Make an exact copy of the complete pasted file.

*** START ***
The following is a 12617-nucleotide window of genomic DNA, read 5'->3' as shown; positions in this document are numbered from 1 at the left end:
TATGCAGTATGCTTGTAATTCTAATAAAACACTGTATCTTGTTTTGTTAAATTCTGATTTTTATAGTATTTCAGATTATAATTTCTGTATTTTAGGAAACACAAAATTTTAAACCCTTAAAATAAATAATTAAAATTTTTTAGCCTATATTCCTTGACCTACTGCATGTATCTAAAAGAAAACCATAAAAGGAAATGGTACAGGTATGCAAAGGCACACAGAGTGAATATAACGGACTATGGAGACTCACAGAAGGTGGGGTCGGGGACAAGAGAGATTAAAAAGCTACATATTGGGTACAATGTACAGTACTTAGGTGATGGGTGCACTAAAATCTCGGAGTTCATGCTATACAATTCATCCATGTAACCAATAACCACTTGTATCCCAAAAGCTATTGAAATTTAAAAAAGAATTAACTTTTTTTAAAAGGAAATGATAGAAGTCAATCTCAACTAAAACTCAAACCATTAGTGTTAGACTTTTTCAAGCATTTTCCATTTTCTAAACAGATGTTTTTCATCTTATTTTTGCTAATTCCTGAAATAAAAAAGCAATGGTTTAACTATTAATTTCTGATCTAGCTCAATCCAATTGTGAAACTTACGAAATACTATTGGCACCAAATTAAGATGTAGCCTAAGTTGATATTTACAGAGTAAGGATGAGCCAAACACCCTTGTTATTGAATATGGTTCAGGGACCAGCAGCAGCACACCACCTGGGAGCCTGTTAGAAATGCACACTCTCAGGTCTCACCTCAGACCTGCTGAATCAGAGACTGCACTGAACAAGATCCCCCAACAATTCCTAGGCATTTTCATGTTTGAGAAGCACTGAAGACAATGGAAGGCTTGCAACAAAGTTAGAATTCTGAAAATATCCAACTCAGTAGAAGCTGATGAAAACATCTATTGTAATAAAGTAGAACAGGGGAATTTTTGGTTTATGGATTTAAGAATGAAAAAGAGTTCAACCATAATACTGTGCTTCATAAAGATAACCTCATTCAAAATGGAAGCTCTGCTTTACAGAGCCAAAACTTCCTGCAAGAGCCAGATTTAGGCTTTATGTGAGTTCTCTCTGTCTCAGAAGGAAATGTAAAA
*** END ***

The following is a 12617-nucleotide window of genomic DNA, read 5'->3' as shown; positions in this document are numbered from 1 at the left end:
TATGCAGTATGCTTGTAATTCTAATAAAACACTGTATCTTGTTTTGTTAAATTCTGATTTTTATAGTATTTCAGATTATAATTTCTGTATTTTAGGAAACACAAAATTTTAAACCCTTAAAATAAATAATTAAAATTTTTTAGCCTATATTCCTTGACCTACTGCATGTATCTAAAAGAAAACCATAAAAGGAAATGGTACAGGTATGCAAAGGCACACAGAGTGAATATAACGGACTATGGAGACTCACAGAAGGTGGGGTCGGGGACAAGAGAGATTAAAAAGCTACATATTGGGTACAATGTACAGTACTTAGGTGATGGGTGCACTAAAATCTCGGAGTTCATGCTATACAATTCATCCATGTAACCAATAACCACTTGTATCCCAAAAGCTATTGAAATTTAAAAAAGAATTAACTTTTTTTAAAAGGAAATGATAGAAGTCAATCTCAACTAAAACTCAAACCATTAGTGTTAGACTTTTTCAAGCATTTTCCATTTTCTAAACAGATGTTTTTCATCTTATTTTTGCTAATTCCTGAAATAAAAAAGCAATGGTTTAACTATTAATTTCTGATCTAGCTCAATCCAATTGTGAAACTTACGAAATACTATTGGCACCAAATTAAGATGTAGCCTAAGTTGATATTTACAGAGTAAGGATGAGCCAAACACCCTTGTTATTGAATATGGTTCAGGGACCAGCAGCAGCACACCACCTGGGAGCCTGTTAGAAATGCACACTCTCAGGTCTCACCTCAGACCTGCTGAATCAGAGACTGCACTGAACAAGATCCCCCAACAATTCCTAGGCATTTTCATGTTTGAGAAGCACTGAAGACAATGGAAGGCTTGCAACAAAGTTAGAATTCTGAAAATATCCAACTCAGTAGAAGCTGATGAAAACATCTATTGTAATAAAGTAGAACAGGGGAATTTTTGGTTTATGGATTTAAGAATGAAAAAGAGTTCAACCATAATACTGTGCTTCATAAAGATAACCTCATTCAAAATGGAAGCTCTGCTTTACAGAGCCAAAACTTCCTGCAAGAGCCAGATTTAGGCTTTATGTGAGTTCTCTCTGTCTCAGAAGGAAATGTAAAA